The Politico article notes that Ukrainians were alarmed by Trump’s obvious lean toward Moscow during the campaign.

The Ukrainian antipathy for Trump’s team — and alignment with Clinton’s — can be traced back to late 2013. That’s when the country’s president, Viktor Yanukovych, whom Manafort had been advising, abruptly backed out of a European Union pact linked to anti-corruption reforms. Instead, Yanukovych entered into a multibillion-dollar bailout agreement with Russia, sparking protests across Ukraine and prompting Yanukovych to flee the country to Russia under Putin’s protection. In the ensuing crisis, Russian troops moved into the Ukrainian territory of Crimea, and Manafort dropped off the radar.

The article says that Chalupa, who in 2014 was doing pro bono work for another client in Ukraine, “began researching Manafort’s role in Yanukovych’s rise, as well as his ties to the pro-Russian oligarchs who funded Yanukovych’s political party.” She “occasionally shared her findings with officials from the DNC and Clinton’s campaign” and (shortly before Manafort joined the Trump campaign in March 2016 and became its manager in June) had a meeting with Ukrainian Ambassador Chaly and another top official of the Ukrainian Embassy in Washington.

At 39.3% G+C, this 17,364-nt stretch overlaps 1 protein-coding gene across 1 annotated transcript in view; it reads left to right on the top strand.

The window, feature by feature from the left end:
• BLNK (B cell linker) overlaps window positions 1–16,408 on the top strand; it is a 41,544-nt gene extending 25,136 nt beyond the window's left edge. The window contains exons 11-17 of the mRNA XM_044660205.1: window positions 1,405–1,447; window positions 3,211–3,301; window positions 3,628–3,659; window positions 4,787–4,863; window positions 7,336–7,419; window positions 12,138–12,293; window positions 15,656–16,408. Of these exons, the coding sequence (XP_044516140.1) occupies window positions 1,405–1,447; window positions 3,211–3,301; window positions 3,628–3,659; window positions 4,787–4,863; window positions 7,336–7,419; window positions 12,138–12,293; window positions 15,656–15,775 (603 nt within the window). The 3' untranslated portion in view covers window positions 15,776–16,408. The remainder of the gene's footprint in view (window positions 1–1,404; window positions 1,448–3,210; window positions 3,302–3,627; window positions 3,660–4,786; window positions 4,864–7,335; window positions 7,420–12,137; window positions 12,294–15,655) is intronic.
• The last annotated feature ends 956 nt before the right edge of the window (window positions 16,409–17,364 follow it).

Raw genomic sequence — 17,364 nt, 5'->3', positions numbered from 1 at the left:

Chalupa stopped working with the DNC after the July convention, but provided “off-the-record information and guidance to ‘a lot of journalists’ working on stories related to Manafort and Trump’s Russia connections, despite what she described as escalating harassment.”

Perhaps as a result of her efforts, Chalupa’s personal computer was attacked (not long before the DNC server itself was hacked by Russian operatives) and there were suspicious break-ins into her car and home as well as death threats.

Perhaps the most important item in TrumpWorld stories about Alexandra Chalupa is an alleged role in surfacing the so-called “black ledgers” of apparent pay-offs by Yanukovych’s pro-Russian party to various figures in Ukraine which included entries showing $12.7 million going to Manafort. After this news broke, Manafort resigned from the Trump campaign. Devin Nunes and other Trump defenders have claimed the “black ledgers” are fake and attempted to link the disclosure to the alleged Clinton/Ukraine meddling conspiracy.

It’s worth noting that the Politico investigation does NOT connect Chalupa with the “black ledger”, which was released by an independent Ukrainian government agency and publicized by Serhiy Leshchenko, an investigative journalist who was elected to the Ukrainian parliament.  (Leshchenko is referenced in the “whistleblower” complaint.) The agency that released the ledgers, the National Anti-Corruption Bureau of Ukraine, was created in 2014 as a condition for Ukraine to receive aid from the U.S. and the European Union, and it signed an evidence-sharing agreement with the FBI in late June — less than a month and a half before it released the ledgers. Somewhat oddly, the spokesperson for the Russian Foreign Ministry felt moved to chime in to defend Trump and Manafort, saying “Ukraine seriously complicated the work of Trump’s election campaign headquarters by planting information according to which Paul Manafort, Trump’s campaign chairman, allegedly accepted money from Ukrainian oligarchs.”